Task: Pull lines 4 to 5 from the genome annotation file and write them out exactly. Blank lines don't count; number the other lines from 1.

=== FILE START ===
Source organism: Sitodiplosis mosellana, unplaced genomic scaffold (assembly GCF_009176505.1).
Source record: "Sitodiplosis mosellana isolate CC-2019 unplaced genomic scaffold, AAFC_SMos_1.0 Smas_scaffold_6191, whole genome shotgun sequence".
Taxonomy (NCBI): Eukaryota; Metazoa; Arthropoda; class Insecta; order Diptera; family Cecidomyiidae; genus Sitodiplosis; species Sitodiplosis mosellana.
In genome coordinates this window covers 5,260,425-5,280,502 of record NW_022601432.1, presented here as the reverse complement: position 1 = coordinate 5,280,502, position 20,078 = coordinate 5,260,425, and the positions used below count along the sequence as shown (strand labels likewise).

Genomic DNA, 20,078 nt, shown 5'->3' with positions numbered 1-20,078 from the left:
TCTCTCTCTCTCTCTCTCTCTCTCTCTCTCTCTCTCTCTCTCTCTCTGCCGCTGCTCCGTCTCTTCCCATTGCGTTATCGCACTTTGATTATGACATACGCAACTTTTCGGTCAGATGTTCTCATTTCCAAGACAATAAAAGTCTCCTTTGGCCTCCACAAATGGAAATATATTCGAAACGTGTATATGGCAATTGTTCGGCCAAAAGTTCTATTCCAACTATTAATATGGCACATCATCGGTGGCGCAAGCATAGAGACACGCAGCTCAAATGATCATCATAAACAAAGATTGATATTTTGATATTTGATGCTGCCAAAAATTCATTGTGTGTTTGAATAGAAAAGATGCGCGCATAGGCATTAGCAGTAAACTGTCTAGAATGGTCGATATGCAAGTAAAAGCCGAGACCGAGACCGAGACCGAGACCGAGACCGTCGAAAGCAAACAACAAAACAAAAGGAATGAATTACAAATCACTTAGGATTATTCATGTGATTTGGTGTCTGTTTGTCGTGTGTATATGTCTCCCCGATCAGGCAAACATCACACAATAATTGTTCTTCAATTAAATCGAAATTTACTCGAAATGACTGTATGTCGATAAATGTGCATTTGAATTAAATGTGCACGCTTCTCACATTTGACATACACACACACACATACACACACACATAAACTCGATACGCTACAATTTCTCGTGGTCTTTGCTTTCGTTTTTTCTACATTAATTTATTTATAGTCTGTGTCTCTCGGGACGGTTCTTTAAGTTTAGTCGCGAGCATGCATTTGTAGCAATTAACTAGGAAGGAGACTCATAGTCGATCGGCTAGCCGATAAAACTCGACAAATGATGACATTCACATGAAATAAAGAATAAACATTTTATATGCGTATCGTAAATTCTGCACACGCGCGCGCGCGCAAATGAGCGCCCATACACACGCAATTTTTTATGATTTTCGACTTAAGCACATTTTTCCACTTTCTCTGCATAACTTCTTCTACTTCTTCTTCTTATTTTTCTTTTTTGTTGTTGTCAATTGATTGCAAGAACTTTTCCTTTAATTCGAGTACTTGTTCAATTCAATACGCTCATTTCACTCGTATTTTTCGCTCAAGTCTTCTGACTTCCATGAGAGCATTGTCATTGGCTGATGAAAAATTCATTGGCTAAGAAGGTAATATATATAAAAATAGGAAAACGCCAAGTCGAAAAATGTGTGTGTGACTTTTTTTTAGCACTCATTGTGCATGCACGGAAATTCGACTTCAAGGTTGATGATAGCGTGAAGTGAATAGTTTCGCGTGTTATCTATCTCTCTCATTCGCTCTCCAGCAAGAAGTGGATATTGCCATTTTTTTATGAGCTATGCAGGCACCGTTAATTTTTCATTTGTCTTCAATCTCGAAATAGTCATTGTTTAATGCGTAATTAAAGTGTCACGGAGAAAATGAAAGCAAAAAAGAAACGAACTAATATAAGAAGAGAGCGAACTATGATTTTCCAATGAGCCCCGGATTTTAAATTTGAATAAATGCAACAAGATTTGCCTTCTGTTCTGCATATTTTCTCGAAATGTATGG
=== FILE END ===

In genome coordinates this window covers 5,260,425-5,280,502 of record NW_022601432.1, presented here as the reverse complement: position 1 = coordinate 5,280,502, position 20,078 = coordinate 5,260,425, and the positions used below count along the sequence as shown (strand labels likewise).

Genomic DNA, 20,078 nt, shown 5'->3' with positions numbered 1-20,078 from the left: